Work-Life Balance Doesn't Exist


Stop searching for work-life balance. You won't find it. It ranks right up there with such mythical concepts as having it all, the twenties as a carefree ball of laughs, and being able to lose masses of weight by eating at SUBWAY. I began my obsession with work-life balance literally days after starting my first full-time job. And no wonder, given that we spend about 54% of our waking hours at work (and what percentage commuting to and from it?). At the time I thought I was supposed to somehow compartmentalize my work so that I could enjoy my life. Keeping things separate and highly time-regimented would, I thought, bring me the elusive work-life balance I desperately sought.

On the contrary, I should have started searching for something else from the very start, something I now advocate to all of my students and clients:  work-life blend.

What is Work-Life Blend?

Until recently, I didn't know what to call this concept I've long embraced. Thanks to a terrific interview between Mitch Joel and Jonathan Fields that Dara Poznar from Good at Life forwarded to me, though, I now happily call it work-life blend. In the interview (embedded below) Joel says point blank, "I don't believe in work-life balance," noting "How many hours do you spend working every day? I take it very personally."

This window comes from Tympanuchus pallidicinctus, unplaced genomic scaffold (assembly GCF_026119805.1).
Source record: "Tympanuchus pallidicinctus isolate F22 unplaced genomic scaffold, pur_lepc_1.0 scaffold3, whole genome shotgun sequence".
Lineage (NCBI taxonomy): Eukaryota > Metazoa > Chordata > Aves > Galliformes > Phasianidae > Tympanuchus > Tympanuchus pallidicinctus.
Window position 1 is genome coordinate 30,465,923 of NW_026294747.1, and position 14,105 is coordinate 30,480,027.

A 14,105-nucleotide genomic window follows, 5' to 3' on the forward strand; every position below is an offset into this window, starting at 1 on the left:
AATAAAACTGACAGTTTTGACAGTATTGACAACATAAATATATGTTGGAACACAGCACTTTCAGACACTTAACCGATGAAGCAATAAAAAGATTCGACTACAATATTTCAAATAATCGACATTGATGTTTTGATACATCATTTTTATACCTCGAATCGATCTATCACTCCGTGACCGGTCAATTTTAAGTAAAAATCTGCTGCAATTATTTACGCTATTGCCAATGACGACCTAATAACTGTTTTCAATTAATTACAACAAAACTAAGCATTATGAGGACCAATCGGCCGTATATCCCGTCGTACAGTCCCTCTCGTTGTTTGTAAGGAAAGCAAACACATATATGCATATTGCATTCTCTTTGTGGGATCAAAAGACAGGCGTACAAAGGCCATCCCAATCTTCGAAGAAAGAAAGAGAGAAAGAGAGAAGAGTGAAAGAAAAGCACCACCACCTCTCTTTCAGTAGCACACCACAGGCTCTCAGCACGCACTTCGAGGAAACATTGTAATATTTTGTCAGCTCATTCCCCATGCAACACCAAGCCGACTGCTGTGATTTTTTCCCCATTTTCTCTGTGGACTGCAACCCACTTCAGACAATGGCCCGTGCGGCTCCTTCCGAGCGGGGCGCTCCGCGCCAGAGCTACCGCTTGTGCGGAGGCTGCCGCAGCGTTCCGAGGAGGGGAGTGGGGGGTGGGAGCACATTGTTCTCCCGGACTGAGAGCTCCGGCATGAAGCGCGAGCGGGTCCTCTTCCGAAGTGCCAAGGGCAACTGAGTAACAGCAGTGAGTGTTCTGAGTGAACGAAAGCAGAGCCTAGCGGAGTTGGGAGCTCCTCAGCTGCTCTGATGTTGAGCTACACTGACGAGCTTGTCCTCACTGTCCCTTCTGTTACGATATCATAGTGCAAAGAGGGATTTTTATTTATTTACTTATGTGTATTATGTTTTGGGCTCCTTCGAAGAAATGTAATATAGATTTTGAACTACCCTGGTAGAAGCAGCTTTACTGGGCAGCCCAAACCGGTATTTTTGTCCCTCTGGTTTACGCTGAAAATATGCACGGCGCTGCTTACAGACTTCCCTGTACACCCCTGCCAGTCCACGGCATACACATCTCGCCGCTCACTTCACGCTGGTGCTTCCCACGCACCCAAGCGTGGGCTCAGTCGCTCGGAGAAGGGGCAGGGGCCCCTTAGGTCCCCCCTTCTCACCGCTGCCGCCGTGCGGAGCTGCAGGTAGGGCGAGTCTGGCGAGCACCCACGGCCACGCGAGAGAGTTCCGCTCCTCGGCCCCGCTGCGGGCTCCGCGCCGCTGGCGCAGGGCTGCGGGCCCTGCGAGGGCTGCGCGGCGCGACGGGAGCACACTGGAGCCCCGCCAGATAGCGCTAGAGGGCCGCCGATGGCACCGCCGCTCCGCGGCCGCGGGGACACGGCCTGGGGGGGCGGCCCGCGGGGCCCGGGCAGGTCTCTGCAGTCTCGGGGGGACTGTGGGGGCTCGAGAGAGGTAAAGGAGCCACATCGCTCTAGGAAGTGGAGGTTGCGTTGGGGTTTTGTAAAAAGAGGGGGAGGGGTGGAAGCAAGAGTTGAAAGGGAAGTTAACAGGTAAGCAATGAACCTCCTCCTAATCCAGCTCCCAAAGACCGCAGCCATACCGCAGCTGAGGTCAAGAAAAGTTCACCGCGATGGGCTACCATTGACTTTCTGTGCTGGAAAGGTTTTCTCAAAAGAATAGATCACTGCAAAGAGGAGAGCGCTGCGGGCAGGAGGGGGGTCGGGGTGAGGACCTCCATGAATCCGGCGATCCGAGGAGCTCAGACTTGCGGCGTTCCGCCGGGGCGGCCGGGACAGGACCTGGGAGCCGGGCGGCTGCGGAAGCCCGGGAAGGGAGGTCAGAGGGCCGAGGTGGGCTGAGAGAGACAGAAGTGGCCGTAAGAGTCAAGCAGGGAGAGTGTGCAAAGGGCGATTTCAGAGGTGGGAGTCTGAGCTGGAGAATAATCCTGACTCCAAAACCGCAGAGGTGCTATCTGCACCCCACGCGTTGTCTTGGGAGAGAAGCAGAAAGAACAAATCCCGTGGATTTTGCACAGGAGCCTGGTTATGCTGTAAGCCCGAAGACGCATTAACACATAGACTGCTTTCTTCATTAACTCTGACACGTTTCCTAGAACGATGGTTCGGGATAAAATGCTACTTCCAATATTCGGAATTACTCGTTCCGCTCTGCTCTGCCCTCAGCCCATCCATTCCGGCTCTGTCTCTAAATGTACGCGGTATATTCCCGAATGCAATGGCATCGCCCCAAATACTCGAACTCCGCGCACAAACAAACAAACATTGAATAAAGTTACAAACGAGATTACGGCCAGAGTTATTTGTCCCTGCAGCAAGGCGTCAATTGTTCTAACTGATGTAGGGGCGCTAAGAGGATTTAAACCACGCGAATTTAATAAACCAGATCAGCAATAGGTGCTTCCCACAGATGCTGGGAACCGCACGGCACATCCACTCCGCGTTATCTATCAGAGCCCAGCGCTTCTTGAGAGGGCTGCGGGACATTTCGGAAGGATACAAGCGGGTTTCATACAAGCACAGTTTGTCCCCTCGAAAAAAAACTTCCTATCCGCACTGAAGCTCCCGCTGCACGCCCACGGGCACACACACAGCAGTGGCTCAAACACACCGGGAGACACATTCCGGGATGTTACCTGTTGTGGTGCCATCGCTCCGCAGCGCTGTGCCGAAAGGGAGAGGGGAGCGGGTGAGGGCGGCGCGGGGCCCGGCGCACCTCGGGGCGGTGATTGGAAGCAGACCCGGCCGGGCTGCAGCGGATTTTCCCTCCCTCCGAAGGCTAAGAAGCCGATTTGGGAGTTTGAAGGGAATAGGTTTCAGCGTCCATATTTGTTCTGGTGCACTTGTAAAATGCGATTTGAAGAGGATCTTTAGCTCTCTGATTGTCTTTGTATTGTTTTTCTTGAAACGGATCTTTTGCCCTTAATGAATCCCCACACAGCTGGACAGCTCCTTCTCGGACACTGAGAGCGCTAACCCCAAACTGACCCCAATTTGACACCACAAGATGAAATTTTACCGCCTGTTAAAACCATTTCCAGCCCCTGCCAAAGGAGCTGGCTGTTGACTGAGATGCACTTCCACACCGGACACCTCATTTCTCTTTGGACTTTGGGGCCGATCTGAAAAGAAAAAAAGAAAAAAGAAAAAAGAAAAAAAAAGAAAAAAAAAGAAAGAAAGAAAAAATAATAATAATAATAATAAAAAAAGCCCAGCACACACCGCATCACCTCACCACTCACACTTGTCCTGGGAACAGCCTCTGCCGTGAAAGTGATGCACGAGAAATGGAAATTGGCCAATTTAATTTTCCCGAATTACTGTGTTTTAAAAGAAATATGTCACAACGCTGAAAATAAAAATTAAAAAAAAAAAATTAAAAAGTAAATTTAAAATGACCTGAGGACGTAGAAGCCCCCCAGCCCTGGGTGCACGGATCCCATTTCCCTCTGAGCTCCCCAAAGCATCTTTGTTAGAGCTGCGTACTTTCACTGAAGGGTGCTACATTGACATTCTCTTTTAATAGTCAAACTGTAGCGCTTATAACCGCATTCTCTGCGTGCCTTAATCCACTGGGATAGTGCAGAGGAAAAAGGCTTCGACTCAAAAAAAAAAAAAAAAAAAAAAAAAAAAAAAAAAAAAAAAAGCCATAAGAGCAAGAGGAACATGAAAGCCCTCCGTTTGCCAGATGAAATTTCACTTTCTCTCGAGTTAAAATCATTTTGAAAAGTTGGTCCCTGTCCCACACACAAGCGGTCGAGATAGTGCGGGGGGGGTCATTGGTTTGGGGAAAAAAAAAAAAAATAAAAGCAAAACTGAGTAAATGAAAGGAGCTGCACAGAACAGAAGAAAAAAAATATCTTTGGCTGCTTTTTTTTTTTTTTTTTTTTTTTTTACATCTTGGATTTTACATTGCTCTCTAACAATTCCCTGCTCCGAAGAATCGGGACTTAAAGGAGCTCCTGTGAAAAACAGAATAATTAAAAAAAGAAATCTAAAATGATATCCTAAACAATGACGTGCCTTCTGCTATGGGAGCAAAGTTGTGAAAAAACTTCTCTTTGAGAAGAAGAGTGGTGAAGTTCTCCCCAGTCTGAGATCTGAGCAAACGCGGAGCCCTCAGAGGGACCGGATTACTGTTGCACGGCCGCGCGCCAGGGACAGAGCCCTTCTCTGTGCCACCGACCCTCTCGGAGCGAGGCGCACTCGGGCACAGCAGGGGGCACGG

Fields agrees: "Work-life balance comes from a baseline assumption that work is outside of life. It doesn't feed it, it doesn't intersect. It's something that you need to stop doing because it's something that exists purely so you can feed life."

Joel and Fields instead argue for work-life blend, in which life and work are seen as consistent and symbiotic, with work being a genuine part of life.

Two researchers from Catalyst, Jeffrey Greenhaus and Gary Powell, support the work-life blend approach. According to the article "Working Life 'Balance' Isn't the Point" in the Harvard Business Review, Greenhaus and Powell "recommend that work and personal life should be allies and that participation in multiple roles, such as parent, partner, friend, employee, can actually enhance physical and psychological well-being — especially when all of the roles are high quality and managed together."

What Work-Life Blend Looks Like...and Doesn't!

Importantly, though, someone who is defined by their work may not necessarily be experiencing work-life blend. They may instead be letting work consume them. True work-life blend begins in one particular direction:  from self to work. Work may come to inform the self over time, but work must first and foremost be designed by the individual if we are to experience meaning and flow, the bedrocks of lasting happiness.

As I've discussed in the past, I live this philosophy; my teaching and my writing are integrally a part of who I am, and vice versa. Not everyone can understand this choice, and sometimes I get ribbed for my love of what I do. In fact, I woke up early to put some finishing touches on this very post, not out of obligation but out of pure desire. My usually-supportive husband lay half-asleep in bed beside me and moaned, "work, work, work." The thing is it doesn't feel like work to me, a point Fields also makes.

"When everybody's asleep," he says, "one person may make the choice to go and watch TV or read a book. But my choice would be I want to go write. I want to go build something. I want to go produce something. Why is that any lesser of a choice, simply because it's labeled under 'work'?"